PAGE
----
Coronavirus malware scam
It is a predictable fact that cybercriminals will often take advantage of trending topics in the news, such as is now coronavirus, and they would try and prey on consumers using fear and urgency tactics. Cybercriminals of all stripes are taking advantage of the coronavirus scare, and some of those scams are a direct threat to banks and their customers.
Many of the fraudsters are hiding in the shadows sending emails and creating websites designed to trick people into clicking on different malicious links that are disguised as helpful resources. In that way, people may end up with malware on their computers that will steal their online banking credentials and credit card numbers.
In the recent case of the COVID-19 pandemic, this activity is often masked and mimics communications from expert sources such as the World Health Organization, and various Centers for Disease Control and Prevention.
In situations like this one, false information is becoming a huge problem because it is the time of the crises, and everyone is looking for the best information but they have no way of judging if it’s real or not. The consumers are usually extremely anxious to get the information so they do not analyze the URL or details of the map, images or some instructions as they would do otherwise.
The fake map
The point about analyzing URLs carefully before clicking on them applies to a fake-map scam primarily. The is a popular COVID-19 dashboard that is a go-to source for people who want to stay up to date on the virus. Researchers have discovered a malicious program, Corona-Virus-Map.com, that specifically claims to provide an up-to-date coronavirus map. The map that is produced looks exactly like the university’s graphic. But it’s software has embedded malware that is called corona.exe that’s a variant of AzorUlt, and a type of spyware that steals usernames, passwords, various data stored in the user’s browser. This trojan is distributed through infected email attachments, malicious online ads, and various software vulnerabilities.
Contrary to popular opinion, in situations like this one, cybercriminals will find the simplest way to break into computers, and those ways include phishing email attacks. Phishers always look for topical subjects that can capture a victim’s attention. Nowadays they use COVID-19 as a lure in the subject line, and they often include information-stealing malware.
The coronavirus outbreak creates an ideal environment for phishing attacks to succeed. There are two reasons why phishing attacks are successful in situations like this outbreak. First of all, you are flooded with information about something, so it is easy for phishing to blend in. Secondly, if you keep getting emails about something but you are uncertain and the things do not look very clears, you’ll try to find more.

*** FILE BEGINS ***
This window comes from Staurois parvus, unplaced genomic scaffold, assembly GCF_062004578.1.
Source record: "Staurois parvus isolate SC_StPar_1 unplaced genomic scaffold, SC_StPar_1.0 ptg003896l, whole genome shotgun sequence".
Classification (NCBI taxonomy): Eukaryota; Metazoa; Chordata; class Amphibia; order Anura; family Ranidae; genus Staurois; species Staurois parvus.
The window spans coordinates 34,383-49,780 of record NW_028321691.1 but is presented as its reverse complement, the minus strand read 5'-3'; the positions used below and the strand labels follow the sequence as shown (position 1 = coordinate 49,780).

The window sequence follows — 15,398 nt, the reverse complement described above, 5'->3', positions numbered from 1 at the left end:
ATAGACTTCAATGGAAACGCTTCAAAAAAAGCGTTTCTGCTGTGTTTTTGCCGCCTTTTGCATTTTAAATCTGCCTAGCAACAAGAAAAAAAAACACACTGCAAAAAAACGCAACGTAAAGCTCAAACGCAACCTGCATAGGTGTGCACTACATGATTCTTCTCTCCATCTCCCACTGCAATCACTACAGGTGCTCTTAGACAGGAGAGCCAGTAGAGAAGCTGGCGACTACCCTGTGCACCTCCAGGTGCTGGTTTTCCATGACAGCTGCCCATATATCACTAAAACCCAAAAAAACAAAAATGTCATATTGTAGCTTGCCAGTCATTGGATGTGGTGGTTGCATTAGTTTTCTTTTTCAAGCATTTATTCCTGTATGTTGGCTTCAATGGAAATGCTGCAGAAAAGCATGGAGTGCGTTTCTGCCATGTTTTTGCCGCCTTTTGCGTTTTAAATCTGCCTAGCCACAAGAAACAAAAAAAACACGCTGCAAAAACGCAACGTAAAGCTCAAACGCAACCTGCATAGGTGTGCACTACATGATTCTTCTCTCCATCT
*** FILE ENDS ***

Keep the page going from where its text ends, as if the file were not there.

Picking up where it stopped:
Coronavirus-themed phishing emails can take different forms, including these:
CDC alerts: these phishing emails look like they are form U.S. Centers for Disease Control. The email falsely claims to link to a list of coronavirus cases in your area.
Health advice emails: phishers have sent emails that offer purported medical advice to help protect you against the coronavirus. The email might claim to be from medical experts near Wuhan, China, where the coronavirus outbreak began.
Workplace policy emails: the cybercriminals have targeted employees’ workplace email accounts. If you click on the fake company policy, you’ll download malicious software.
There are ways to avoid phishing emails, and here are some tips on how:
- Beware of online requests for personal information:
- Check the email address or link;
- Watch for spelling and grammatical mistakes;
- Look for generic greetings;
- Avoid emails that insist you act now;
Telling the difference between phishing and real emails is not easy. The general rule that applies is that if an email is asking you to click on a link or go somewhere, you should always find another way to validate it.
It is not just opportunistic scammers who’re making the most of the coronavirus. Various espionage groups associated with China, North Korea, and Russia have been sending out spear-phishing emails trying to find routes onto business networks. The entire industries are being targeted. In February, the hackers were targeting industries that are particularly susceptible to shipping disruptions including industrial, finance, transportation, pharmaceutical, and cosmetic companies.
In late February, a group of Chinese hackers had been suspected that is sent malware documents to targets in Vietnam, the Philippines, and Taiwan. The documents included legitimate statements by political leaders and different bits of advice from official sources, but underneath it was hidden data-slurping spyware. Another espionage group was acting on the behalf of Russian interests, so it sent phishing emails with a malicious, coronavirus-themed document to Ukrainians.
What to do?
One way of fighting against these threats is for the banks to continue to do anti-phishing training and use email filtering services and various multifactor authentication.
People should enable MFA for all personal email and banking accounts, as the experts suggest. The account monitoring should also be used, and customers should be encouraged to set up alerts and to notify their bank if they see any suspicious activity.
As previously mentioned, if the subject line or any line in the email no matter how real it looks asks you to click on something to finish the action you began, do not do it. Find another way to proceed with the action and to confirm its purpose.
Finally, if you want to keep in touch with the outbreak of the cases, do it by following the official statements and maps, not some others that in the panic you click absentmindedly. When the panic settles, chaos begins: so always think twice before any action.